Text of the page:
AIDS was still a mystery to both the public and many scientists when David Black wrote this award-winning two-part feature about the disease in 1985. Black explained the nearly unimaginable suffering AIDS had inflicted upon the gay community, and prophetically laid out how it would soon spread to the rest of the world. Read "The Plague Years" from Issue 444 in All Access now.
Twelve years ago, reporter Eric Schlosser set out on a cross-country journey to discover how fast food restaurants were affecting agriculture, the economy and America's health. The two-part article was turned into a best-selling book, and later a movie. Read "Fast Food Nation" from Issue 800 in All Access now.
In the late 1990s, Americans had two worries: will Y2K kill us all, and who is the father of Melissa Etheridge's children? The rumor mill pointed to everybody from Brad Pitt to Bruce Springsteen, but in early 2000, Etheridge got tired of dodging the question and announced it was David Crosby on the cover of Rolling Stone. Read "Melissa's Secret" from Issue 833 in All Access now.
Journalist Evan Wright spent two months embedded as a reporter with the marines during the invasion of Iraq in 2003. Occasionally brandishing a weapon and frequently in danger, Wright wrote a gripping three-part account of the early days of the war. "Generation Kill" won a National Magazine Award for Excellence in Reporting, and was later turned into an HBO mini series.
During the run-up to the Iraqi war, the Bush Administration hired "perception management" expert John Rendon to sell the public and journalists on the merits of the war. For $16 million, Rendon fed journalists, including Judith Miller of The New York Times, bogus intelligence about Iraq's WMD program.
George W. Bush's re-election in 2004 all came down to Ohio. Bush won the state (and thus the presidency) by nearly 119,000 votes, but in a Rolling Stone investigation, Robert F. Kennedy Jr. alleged that Republicans prevented more than 350,000 Democrats in the state from casting ballots.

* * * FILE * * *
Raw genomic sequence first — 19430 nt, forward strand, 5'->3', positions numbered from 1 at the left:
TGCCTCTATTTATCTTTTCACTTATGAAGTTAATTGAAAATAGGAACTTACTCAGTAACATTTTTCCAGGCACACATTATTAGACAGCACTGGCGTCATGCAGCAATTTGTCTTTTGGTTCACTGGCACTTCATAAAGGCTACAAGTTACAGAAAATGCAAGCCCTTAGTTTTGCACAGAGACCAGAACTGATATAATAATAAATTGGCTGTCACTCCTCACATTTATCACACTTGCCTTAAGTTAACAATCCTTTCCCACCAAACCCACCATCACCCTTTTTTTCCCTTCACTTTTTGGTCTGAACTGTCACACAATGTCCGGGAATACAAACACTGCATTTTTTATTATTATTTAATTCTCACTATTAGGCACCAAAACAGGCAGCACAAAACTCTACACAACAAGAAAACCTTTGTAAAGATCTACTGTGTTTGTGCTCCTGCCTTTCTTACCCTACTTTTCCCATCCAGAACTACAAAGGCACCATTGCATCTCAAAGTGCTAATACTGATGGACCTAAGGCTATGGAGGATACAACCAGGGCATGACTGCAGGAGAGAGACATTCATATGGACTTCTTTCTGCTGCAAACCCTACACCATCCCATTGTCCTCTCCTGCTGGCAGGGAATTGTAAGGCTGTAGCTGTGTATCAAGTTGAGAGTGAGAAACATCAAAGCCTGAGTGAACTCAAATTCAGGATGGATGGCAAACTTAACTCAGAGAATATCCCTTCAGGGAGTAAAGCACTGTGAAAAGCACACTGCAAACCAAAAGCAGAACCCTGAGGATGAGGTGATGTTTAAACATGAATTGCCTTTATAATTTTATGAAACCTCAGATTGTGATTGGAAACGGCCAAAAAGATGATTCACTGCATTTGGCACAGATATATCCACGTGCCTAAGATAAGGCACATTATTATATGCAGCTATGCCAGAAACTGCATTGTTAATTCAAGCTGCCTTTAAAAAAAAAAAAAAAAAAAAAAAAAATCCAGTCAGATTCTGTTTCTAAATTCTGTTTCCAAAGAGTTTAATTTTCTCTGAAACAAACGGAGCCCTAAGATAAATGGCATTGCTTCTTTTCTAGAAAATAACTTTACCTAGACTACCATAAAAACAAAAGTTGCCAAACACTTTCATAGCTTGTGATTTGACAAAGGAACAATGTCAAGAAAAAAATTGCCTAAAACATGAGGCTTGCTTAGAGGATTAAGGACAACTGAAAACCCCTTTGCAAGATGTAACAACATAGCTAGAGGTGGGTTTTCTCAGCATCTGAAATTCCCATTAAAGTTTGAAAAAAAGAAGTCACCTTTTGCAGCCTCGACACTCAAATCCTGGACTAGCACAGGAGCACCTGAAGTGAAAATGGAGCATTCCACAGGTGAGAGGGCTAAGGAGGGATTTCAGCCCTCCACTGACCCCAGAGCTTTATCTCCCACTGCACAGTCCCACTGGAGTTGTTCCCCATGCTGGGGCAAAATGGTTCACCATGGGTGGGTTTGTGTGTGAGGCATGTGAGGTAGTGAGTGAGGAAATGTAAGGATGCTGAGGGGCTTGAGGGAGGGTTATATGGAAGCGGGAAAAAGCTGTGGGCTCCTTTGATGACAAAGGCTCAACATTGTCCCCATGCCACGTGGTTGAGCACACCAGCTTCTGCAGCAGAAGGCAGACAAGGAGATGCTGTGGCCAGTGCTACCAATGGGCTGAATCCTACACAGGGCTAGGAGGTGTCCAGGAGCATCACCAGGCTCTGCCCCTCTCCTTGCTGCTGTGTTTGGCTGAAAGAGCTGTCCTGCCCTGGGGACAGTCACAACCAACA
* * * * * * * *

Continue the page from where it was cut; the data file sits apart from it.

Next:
When the American economy began tanking in 2008, nobody knew quite who to blame, but Rolling Stone's Matt Taibbi argued that much of it was the doing of Goldman Sachs. "The world's most powerful investment bank is a great vampire squid wrapped around the face of humanity, relentlessly jamming its blood funnel into anything that smells like money," Taibbi wrote. "In fact, the history of the recent financial crisis, which doubles as a history of the rapid decline and fall of the suddenly swindled dry American empire, reads like a Who's Who of Goldman Sachs graduates." Read "The Great American Bubble Machine" from Issue 1082 in All Access now.
A Democrat in the White House has never led to Rolling Stone laying off the executive branch. ?Like the attacks by Al Qaeda, the disaster in the Gulf was preceded by ample warnings — yet the administration had ignored them,? RS's Tim Dickinson wrote in Issue 1107. ?Instead of cracking down on MMS, as he had vowed to do even before taking office, Obama left in place many of the top officials who oversaw the agency's culture of corruption. He permitted it to rubber-stamp dangerous drilling operations by BP — a firm with the worst safety record of any oil company — with virtually no environmental safeguards, using industry-friendly regulations drafted during the Bush years." Read "The Spill, The Scandal and The President" from Issue 1107 in All Access now.
President Barack Obama relieved his top commander in Afghanistan, Gen. Stanley McChrystal, from duty after the military leader disparaged his bosses to Rolling Stone's Michael Hastings. The bombshell story led Obama to summon McChrystal to DC from the Middle East, and replace the general with David Petraeus. Read "The Runaway General" from Issue 1108-1109 now.